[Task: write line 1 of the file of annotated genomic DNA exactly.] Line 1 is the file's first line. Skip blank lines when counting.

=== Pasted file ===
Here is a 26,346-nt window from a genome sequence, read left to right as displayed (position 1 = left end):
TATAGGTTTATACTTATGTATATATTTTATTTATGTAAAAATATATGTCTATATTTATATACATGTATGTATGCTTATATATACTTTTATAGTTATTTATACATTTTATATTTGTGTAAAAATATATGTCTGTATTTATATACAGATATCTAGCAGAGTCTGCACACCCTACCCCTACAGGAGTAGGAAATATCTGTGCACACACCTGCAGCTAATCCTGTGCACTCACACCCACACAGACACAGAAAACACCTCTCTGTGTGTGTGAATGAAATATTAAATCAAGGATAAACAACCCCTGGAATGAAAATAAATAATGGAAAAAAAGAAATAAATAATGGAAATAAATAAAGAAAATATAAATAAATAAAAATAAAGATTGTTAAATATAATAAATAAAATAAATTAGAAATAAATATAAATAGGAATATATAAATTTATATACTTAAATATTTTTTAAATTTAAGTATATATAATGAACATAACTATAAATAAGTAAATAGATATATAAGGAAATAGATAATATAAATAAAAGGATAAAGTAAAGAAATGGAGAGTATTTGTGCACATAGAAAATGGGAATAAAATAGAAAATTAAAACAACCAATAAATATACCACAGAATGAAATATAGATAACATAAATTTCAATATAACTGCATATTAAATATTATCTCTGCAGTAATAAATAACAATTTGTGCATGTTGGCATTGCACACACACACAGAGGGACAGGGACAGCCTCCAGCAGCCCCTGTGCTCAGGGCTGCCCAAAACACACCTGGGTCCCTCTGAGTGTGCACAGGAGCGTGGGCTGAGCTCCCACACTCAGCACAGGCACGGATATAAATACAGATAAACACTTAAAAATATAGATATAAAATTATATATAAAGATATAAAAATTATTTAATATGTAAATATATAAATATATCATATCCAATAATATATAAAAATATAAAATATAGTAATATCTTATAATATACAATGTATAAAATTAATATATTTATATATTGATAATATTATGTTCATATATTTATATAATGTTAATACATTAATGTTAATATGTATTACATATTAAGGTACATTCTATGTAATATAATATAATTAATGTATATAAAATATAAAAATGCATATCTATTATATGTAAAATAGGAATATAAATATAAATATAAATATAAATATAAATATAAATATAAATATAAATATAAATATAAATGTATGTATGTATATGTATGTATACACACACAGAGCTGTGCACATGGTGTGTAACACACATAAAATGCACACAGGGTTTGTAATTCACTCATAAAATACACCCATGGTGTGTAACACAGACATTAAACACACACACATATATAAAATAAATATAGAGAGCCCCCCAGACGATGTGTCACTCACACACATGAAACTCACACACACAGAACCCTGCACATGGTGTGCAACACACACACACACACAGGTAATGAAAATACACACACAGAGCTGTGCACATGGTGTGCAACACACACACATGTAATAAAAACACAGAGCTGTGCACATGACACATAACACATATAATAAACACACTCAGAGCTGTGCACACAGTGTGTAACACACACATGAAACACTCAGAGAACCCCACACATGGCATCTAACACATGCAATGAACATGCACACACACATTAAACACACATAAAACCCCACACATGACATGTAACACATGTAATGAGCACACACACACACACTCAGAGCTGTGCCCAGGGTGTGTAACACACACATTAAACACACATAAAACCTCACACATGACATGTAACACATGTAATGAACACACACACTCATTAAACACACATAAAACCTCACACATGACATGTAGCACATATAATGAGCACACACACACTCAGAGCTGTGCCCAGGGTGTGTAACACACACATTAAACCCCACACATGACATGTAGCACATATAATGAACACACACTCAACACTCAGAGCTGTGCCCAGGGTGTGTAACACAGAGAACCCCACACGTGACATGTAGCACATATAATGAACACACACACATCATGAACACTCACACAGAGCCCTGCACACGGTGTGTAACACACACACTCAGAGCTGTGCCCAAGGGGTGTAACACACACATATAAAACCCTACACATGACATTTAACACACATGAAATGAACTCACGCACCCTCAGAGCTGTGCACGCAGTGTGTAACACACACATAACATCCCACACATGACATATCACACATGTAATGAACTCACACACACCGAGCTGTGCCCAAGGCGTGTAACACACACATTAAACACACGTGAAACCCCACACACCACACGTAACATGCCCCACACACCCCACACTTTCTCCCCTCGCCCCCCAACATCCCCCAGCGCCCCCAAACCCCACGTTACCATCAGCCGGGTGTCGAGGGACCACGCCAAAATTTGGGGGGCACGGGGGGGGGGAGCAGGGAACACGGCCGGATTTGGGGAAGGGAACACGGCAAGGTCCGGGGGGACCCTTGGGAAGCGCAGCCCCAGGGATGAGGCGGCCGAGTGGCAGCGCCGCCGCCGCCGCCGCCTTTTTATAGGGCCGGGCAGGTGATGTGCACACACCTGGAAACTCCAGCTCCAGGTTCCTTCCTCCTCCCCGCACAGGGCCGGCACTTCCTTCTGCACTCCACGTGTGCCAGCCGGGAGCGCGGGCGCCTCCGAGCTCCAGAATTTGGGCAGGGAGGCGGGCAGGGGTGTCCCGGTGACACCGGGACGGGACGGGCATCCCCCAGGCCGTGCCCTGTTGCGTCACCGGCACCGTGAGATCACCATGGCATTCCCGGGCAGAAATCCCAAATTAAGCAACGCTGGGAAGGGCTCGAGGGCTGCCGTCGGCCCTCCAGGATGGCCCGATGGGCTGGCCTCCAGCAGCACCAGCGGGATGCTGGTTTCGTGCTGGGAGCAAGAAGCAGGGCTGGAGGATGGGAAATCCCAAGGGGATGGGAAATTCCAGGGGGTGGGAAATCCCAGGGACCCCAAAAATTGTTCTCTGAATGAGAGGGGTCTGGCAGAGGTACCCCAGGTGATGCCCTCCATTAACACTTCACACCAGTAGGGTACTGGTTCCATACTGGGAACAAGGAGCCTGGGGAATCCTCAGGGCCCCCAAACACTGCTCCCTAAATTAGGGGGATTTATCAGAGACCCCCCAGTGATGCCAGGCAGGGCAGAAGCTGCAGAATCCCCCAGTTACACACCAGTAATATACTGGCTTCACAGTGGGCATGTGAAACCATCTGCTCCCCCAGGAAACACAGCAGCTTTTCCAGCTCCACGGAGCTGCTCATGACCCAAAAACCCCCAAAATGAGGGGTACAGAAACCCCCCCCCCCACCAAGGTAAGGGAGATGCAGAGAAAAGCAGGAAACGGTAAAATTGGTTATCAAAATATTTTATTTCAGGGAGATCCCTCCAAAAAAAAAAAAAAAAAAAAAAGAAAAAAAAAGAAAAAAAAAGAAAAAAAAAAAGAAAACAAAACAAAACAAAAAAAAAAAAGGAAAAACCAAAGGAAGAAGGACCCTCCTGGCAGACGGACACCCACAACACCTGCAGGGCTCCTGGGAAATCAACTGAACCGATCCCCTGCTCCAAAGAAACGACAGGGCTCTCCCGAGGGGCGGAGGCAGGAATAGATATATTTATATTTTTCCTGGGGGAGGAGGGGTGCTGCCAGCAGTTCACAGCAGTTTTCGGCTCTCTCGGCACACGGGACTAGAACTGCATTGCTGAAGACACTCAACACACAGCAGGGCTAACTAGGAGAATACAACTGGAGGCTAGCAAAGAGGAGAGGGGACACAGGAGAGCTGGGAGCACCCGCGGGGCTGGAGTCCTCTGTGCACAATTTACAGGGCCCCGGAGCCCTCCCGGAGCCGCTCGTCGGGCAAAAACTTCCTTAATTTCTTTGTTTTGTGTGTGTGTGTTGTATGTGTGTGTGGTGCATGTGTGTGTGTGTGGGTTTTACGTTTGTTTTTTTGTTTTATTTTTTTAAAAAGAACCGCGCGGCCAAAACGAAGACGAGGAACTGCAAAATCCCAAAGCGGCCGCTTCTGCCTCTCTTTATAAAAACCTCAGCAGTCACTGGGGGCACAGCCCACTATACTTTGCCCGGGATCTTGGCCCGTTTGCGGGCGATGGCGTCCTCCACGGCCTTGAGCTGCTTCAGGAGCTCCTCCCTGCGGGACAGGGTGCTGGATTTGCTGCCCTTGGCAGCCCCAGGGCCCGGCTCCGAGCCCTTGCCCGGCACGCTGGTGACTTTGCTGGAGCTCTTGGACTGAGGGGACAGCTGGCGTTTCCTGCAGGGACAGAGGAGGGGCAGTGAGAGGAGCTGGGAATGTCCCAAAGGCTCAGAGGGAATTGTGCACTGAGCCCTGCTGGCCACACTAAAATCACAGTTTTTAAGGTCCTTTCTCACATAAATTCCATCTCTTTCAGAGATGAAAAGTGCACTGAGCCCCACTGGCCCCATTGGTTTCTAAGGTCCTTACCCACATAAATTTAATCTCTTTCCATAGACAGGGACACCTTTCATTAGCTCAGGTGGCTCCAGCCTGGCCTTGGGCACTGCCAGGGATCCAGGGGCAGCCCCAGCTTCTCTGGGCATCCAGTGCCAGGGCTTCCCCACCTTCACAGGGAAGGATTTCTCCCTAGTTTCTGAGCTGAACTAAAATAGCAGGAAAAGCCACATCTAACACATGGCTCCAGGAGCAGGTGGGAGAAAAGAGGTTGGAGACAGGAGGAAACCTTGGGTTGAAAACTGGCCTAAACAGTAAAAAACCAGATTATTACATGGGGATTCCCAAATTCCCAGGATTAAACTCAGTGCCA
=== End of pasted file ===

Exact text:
Here is a 26,346-nt window from a genome sequence, read left to right as displayed (position 1 = left end):